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Page 22, lines 39–40. The phrases “red nasal discharge” and “dried red facial material” are used here and in a number of other places in the document. The authors chose to retain the phrase, because they felt the condition was something other than chromodacyorrhea. Chromodacyorrhea is a very common manifestation of stress in rats. Rats exhibit the pigment around both their eyes and nares. If blood were discharged from the nose, it would turn dark/black within a short period of time. Histopathologic examination would reveal hemorrhaging in the nasopharyngeal area. Page 26, line 26. It would be informative to summarize the manner in which ACGIH, NIOSH, and Germany derived their CHA occupational exposure guidelines. Each 8-hour guideline is higher than the 8-hour AEGL-1, -2, and -3. An explanation should be given for this substantial deviation from the previously recommended levels. The ACGIH value appears to have been based solely on the Watrous and Schulz (1950) study, but it would be interesting to learn whether the German MAK was obtained from more recent data. Page 28, lines 26–35. A statement should be added that confidence in the AEGLs is low and should state clearly the reason for the low confidence. Apparently, low exposure levels are recommended because of the high uncertainty associated with the data? COMMENTS ON IRON ETHYLENEDIAMINE At its January 27–29, 2003, meeting, the subcommittee reviewed the AEGL document on ethylenediamine. The document was presented by Sylvia Milanez of Oak Ridge National Laboratory. All previous comments of the Subcommittee have been addressed. The subcommittee recommends that the section on data quality and research needs be revised to emphasize the limitations of the available data and the need for specific studies to be conducted to strengthen the existing database. The document can be finalized after the subcommittee’s recommended revisions to the data quality and research needs section have been made properly. COMMENTS ON METHYL NONAFLUOROBUTYL ETHER (HFE-7100) At its January 27–29, 2003, meeting, the subcommittee reviewed the AEGL document on HFE-7100. The document was presented by George Rusch of Honeywell, Inc. The subcommittee recommends a number of revisions. The revised document will be reviewed by the subcommittee at its next meeting. All previous comments of the subcommittee have been addressed. The document can be finalized if a justifiable argument for the use of modifying factor for deriving AEGL-1 is made. COMMENTS ON CARBON MONOXIDE At its January 27–29, 2003, meeting, the subcommittee reviewed the AEGL document on carbon monoxide. The document was presented by Peter Griem of Germany. The subcommittee recommends the following revisions. A revised draft should be reviewed by the subcommittee at its next meeting.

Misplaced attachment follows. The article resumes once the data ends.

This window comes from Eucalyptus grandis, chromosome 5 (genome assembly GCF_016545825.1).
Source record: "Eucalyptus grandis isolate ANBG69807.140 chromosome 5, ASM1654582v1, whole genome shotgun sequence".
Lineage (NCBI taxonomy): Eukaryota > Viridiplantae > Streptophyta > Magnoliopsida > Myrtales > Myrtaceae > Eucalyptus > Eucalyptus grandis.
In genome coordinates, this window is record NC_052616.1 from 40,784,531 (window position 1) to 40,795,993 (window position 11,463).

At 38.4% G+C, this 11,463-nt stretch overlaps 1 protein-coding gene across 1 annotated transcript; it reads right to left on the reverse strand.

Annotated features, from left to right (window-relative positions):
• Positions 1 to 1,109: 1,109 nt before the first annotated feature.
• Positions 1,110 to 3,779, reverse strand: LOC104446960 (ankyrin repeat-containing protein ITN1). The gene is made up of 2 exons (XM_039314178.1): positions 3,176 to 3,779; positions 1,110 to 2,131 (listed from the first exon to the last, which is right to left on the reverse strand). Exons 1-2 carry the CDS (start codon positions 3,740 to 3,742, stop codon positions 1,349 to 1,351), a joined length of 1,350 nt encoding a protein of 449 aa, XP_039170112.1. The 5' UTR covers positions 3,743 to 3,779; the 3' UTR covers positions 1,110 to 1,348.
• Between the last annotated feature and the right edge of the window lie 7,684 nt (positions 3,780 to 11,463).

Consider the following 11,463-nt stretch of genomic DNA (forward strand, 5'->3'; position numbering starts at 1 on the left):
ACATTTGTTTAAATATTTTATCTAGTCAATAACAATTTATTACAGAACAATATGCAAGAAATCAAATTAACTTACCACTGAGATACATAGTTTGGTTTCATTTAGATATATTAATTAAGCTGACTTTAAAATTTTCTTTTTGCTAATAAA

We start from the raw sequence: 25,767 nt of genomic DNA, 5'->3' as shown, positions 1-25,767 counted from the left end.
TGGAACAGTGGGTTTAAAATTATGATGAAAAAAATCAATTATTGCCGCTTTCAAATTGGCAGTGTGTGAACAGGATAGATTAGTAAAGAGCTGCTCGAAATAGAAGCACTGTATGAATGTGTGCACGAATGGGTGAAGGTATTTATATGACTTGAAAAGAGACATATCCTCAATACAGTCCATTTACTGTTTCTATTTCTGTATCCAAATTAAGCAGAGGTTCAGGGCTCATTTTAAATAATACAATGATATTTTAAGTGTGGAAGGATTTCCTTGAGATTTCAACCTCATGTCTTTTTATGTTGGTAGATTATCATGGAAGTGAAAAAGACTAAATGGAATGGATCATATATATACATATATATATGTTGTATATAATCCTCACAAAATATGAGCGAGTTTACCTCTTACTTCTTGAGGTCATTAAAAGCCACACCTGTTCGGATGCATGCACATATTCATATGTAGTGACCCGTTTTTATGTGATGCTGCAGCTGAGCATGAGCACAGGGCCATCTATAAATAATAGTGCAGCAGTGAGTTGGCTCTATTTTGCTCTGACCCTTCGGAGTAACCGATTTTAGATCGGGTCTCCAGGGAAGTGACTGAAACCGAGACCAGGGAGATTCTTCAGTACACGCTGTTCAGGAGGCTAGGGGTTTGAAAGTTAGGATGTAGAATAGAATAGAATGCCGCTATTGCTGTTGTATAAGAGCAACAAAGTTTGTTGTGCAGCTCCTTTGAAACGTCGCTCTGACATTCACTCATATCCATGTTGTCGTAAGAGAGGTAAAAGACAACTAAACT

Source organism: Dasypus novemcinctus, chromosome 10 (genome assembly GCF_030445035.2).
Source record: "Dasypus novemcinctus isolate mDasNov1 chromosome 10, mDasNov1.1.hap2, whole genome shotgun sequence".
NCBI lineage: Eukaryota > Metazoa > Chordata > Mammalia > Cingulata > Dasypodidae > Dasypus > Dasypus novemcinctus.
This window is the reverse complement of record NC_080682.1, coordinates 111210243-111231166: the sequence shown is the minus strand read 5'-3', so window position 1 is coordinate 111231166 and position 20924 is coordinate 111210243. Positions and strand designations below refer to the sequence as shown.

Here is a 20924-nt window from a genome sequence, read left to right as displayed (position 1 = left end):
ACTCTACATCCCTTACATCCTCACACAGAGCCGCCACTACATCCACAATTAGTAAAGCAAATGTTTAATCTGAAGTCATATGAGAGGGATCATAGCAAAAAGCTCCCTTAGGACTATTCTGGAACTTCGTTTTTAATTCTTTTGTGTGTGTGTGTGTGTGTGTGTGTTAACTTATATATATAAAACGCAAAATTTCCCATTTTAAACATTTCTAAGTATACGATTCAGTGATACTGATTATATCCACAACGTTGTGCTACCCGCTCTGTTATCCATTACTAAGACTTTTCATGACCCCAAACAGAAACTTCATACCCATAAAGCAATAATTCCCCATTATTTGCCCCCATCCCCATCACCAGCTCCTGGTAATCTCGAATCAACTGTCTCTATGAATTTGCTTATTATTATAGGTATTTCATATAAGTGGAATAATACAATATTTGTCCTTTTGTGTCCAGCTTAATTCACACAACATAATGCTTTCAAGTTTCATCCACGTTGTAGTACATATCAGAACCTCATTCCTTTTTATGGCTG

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General Comments This document recommends that no value be established for the AEGL-1 because the first clearly evident symptoms in humans are life-threatening and would provide no margin of safety. It is also pointed out that the early symptoms in a sensitive population (impaired cardiac status) occur at carboxylhemoglobin levels seen in smokers and occupationally exposed workers. Another reason for not setting AEGL-1 levels on the basis of COHb would be the significant variation that occurs within individuals exposed to CO. The NRC subcommittee finds that in treating carbon monoxide exposure in the ER, headache and/or nausea and vomiting is a better predictor of CO exposure than COHb, which is variable depending on treatment during transport, or cherry-red liver (which is stressed in textbooks but is rarely documented). The proposed AEGL-2 levels are based on findings in patients with coronary artery disease, which this document considers to be the most sensitive population, although infants, pregnant women, and the elderly should also be considered sensitive populations. Humans are also used for the AEGL-3 values, but those values are based on threshold lethality in normal subjects rather than in individuals with impaired cardiac status. Although the NRC subcommittee agrees generally with the rational for not recommending AEGL-1 values, there remain concerns with the recommendations for the AEGL-2 and -3. The first is that using cardiac patients for AEGL-2 values and normal humans for AEGL-3 values is comparing different subgroups because the individuals with impaired cardiac function would likely be more susceptible than normal individuals to myocardial infarction, although the papers by Dahms et al. and Ebisuno et al. do not seem to support that hypothesis. The second is that the discussion of the methodology used to convert COHb values to ppm and mg/m3 ignores the substantial individual variation that exists in COHb levels in subjects exposed to CO and the difficulty of obtaining reliable data in the field. The third concern is the reliance on very old data to set the AEGL-3 values (Haldane’s studies were pre-1900 and involved a single subject, himself). The protocols currently used in the emergency room and those used by HAZMAT teams rely not only on COHb values but use signs of toxicity in the two most sensitive organs (CNS and myocardium) to diagnose and treat CO exposure. Although it might be possible to establish an AEGL-1 on frontal headache or nausea and vomiting since these effects can occur in patients who show no elevation of COHb, the subcommittee concurs with the NAC that the “not recommended” designation is appropriate. The ST-segment change and angina criteria used for the AEGL-2 is reasonable and the uncertainty value of 1 is appropriate. The authors conclude that an interspecies value of 1 would account for all sensitive species and provide supporting data for infants. However, pregnant women and the elderly are also sensitive species and might not be covered by this factor. The AEGL-3 is based on the papers by Chiodi et al. and Haldane using normal subjects, and it seems that the total uncertainty factor of 3 may be too low. After considering the references from the poison control protocol on CO and the documentation from the ACGIH TLV and BEI, there were references on the incidence of myocardial infarction in patients with impaired cardiac function but not much more. It is interesting however that researchers at the University of Pennsylvania and Harvard reported (January 20, 2003) that low-level exposure to CO will facilitate the repair of arteries and other vessels that have been damaged in angioplasty and transplants. One general comment is that the document seems to place excessive emphasis on the results in animals considering that these results are not used to establish or even to validate AEGL values from the human studies.